VIP buyers can range from individuals with lines of bank credit, to private equity firms and institutional buyers, however, each possesses a presence in their local communities.

We believe each interaction with buyers is an opportunity to provide the most accurate and up-to-date information available. This education is not only carried-out through our inbound calls and communications, but also through outreach with our buyers to build awareness and promote properties that may interest them.

This outreach is paired with our “Go Beyond the Question” strategy, which gives us a much more in-depth understanding of what buyers are looking for in properties. Real estate investors, especially newer entrants into the market, are excited to invest, but need information and guidance to help execute a well-formed strategy that ultimately allows them to bid and hopefully win assets in our marketplace.

HW: What is’s “Go Beyond the Question” strategy? And how does it help both buyers and sellers?

RB: The “Go Beyond the Question” strategy drives additional questions back to the buyer to help shape their understanding of both the particular property they are interested in as well as the process itself. So whether it’s how the bidding will take place on the site, or how they should consider approaching a valuation model, to considerations when setting their own max bid amount, we work to help make them as “auction ready” as possible so they can be successful.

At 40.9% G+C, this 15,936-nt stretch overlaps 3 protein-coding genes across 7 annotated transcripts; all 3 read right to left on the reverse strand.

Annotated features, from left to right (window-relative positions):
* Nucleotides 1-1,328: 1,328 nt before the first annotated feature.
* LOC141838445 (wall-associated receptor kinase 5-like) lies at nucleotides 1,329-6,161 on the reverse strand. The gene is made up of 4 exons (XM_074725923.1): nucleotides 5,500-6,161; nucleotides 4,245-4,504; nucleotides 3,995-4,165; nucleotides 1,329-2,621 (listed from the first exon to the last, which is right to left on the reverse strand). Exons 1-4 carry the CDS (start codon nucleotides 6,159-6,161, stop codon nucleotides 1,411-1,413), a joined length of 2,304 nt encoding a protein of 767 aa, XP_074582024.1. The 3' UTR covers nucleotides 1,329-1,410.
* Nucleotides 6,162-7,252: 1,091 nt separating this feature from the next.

We are seeing sizeable growth among burgeoning investors who have aspirations of real estate investment and as you might expect, those newer entrants into the market have questions, yet don’t have the experience to know which questions they should be asking about an asset.

We are constantly communicating with buyers, whether face-to-face at a foreclosure sale or concierge event or through inbound requests from buyers that are consistently bidding on – and hopefully winning – assets in our marketplace.

Buying investment through a foreclosure auction or online sale is quite different from the traditional purchase of an investment property and requires buyers to operate in a manner where we look to provide them with as much information as we can and set their expectations in order for them to be successful during the auction event.